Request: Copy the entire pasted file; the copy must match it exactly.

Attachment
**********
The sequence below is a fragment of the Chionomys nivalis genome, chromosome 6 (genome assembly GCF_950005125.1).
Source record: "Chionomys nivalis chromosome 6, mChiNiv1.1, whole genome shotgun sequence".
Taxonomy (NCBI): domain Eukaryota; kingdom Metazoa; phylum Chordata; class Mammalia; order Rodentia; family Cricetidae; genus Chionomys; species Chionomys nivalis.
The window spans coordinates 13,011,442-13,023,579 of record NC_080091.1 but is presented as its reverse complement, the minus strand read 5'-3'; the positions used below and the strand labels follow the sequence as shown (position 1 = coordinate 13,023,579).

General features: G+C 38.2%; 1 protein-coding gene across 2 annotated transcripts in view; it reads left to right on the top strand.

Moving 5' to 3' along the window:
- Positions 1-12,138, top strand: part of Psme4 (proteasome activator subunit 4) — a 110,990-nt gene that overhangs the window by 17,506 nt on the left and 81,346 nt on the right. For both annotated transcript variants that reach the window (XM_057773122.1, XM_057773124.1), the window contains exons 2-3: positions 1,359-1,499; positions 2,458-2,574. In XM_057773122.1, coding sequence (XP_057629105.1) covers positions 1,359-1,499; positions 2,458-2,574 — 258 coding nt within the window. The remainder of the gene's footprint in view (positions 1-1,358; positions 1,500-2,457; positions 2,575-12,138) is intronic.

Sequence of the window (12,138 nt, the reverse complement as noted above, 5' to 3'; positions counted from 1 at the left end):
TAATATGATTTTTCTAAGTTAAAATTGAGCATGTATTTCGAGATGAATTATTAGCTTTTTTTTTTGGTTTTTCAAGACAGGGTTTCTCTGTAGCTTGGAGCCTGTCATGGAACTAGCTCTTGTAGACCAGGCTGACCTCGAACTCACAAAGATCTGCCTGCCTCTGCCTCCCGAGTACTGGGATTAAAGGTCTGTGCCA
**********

The sequence below is a fragment of the Chionomys nivalis genome, chromosome 6 (genome assembly GCF_950005125.1).
Source record: "Chionomys nivalis chromosome 6, mChiNiv1.1, whole genome shotgun sequence".
Taxonomy (NCBI): domain Eukaryota; kingdom Metazoa; phylum Chordata; class Mammalia; order Rodentia; family Cricetidae; genus Chionomys; species Chionomys nivalis.
The window spans coordinates 13,011,442-13,023,579 of record NC_080091.1 but is presented as its reverse complement, the minus strand read 5'-3'; the positions used below and the strand labels follow the sequence as shown (position 1 = coordinate 13,023,579).

General features: G+C 38.2%; 1 protein-coding gene across 2 annotated transcripts in view; it reads left to right on the top strand.

Moving 5' to 3' along the window:
- Positions 1-12,138, top strand: part of Psme4 (proteasome activator subunit 4) — a 110,990-nt gene that overhangs the window by 17,506 nt on the left and 81,346 nt on the right. For both annotated transcript variants that reach the window (XM_057773122.1, XM_057773124.1), the window contains exons 2-3: positions 1,359-1,499; positions 2,458-2,574. In XM_057773122.1, coding sequence (XP_057629105.1) covers positions 1,359-1,499; positions 2,458-2,574 — 258 coding nt within the window. The remainder of the gene's footprint in view (positions 1-1,358; positions 1,500-2,457; positions 2,575-12,138) is intronic.

Sequence of the window (12,138 nt, the reverse complement as noted above, 5' to 3'; positions counted from 1 at the left end):
TAATATGATTTTTCTAAGTTAAAATTGAGCATGTATTTCGAGATGAATTATTAGCTTTTTTTTTTGGTTTTTCAAGACAGGGTTTCTCTGTAGCTTGGAGCCTGTCATGGAACTAGCTCTTGTAGACCAGGCTGACCTCGAACTCACAAAGATCTGCCTGCCTCTGCCTCCCGAGTACTGGGATTAAAGGTCTGTGCCA